The seductive scent of sweet fruits

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Lemurs exclusively appear in Madagascar. This red-fronted lemur mainly feeds on

Lemurs exclusively appear in Madagascar. This red-fronted lemur mainly feeds on fruits. Image: Omer Nevo

New research group investigates the communication between plants and their consumers

A new research area will be established at the Friedrich Schiller University. From November 2020, the biologist Dr Omer Nevo will head the new Junior Research Group "Evolutionary Ecology", that works at the German Centre for Integrative Biodiversity Research (iDiv) in Leipzig. The 35-year-old scientist is particularly interested in chemical communication between plants and animals - in detail, how plants attract seed-dispersing animals by their fruit scent and how both sides have adapted to each other. Nevo and his team will be funded for six years with about 1.3 million euros from the Emmy Noether Programme of the Deutsche Forschungsgemeinschaft (DFG; German Research Foundation).

Why is the smell of figs irresistible to lemurs?

The sweet scent of a fig is irresistible to the wild lemurs of Madagascar. But how did the fig smell become so appealing to the animals? This is one of the main question that Omer Nevo’s new research group plans to investigate.

To find answers, the researchers will combine chemical and genetic approaches. With the help of behavioural experiments with lemurs, the researchers plan to investigate how their sense of smell might have developed in response to this signal. "Seed dispersal and the ecological process behind it are the glue that holds many tropical systems together," says Nevo. "A collapse in reliable animal-plant interactions would stop forest regeneration and, in the long run, drive a substantial decline in tropical biodiversity."

"Lion scent" as a tool

Nevo and his team also work on practical tools for nature conservation. A project in South Africa explores the chemical ecology of elephants and the results will help develop novel conservation tools. Crop raiding by elephants is a massive problem in their home ranges. It can lead to economic devastation of subsistence communities, and to conflicts that often culminate in the killing of elephants. Nevo and his colleagues try to identify chemicals that can act as safe and cost-effective repellents for elephants, thus mitigating the human-elephant conflicts.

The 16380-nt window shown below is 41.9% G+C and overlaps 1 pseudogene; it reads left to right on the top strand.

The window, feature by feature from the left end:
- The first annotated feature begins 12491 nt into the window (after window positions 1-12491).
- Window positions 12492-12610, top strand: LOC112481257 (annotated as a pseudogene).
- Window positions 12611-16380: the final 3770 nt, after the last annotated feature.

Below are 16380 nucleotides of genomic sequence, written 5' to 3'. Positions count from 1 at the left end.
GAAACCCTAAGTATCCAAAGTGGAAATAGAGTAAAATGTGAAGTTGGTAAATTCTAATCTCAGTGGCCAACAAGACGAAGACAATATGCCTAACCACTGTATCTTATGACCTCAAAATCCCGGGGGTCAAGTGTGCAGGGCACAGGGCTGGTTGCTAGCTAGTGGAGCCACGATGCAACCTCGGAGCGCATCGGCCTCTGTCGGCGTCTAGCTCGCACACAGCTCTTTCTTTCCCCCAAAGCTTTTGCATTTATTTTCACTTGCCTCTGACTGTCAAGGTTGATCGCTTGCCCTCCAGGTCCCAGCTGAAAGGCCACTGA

Nevo also came to the University of Jena because it is one of the pillars of the iDiv. There scientists from different backgrounds such as biology, computer science, psychology, social sciences etc. work together with the aim of conducting integrative research. "iDiv has become one of the most exciting global research institutions," the biologist says. "It hosts a unique concentration of scientists and research groups doing cutting-edge ecology research. I believe this will strongly benefit our own research."

The DFG’s Emmy Noether Programme, which will fund Omer Nevo and his team for the coming six years, aims to support exceptionally qualified early-career researchers. By leading an independent junior research group, participants formally satisfy the prerequisites for appointment as a university professor. Nevo has recently worked at the Institute for Evolutionary Ecology and Conservation Genomics at the University of Ulm.

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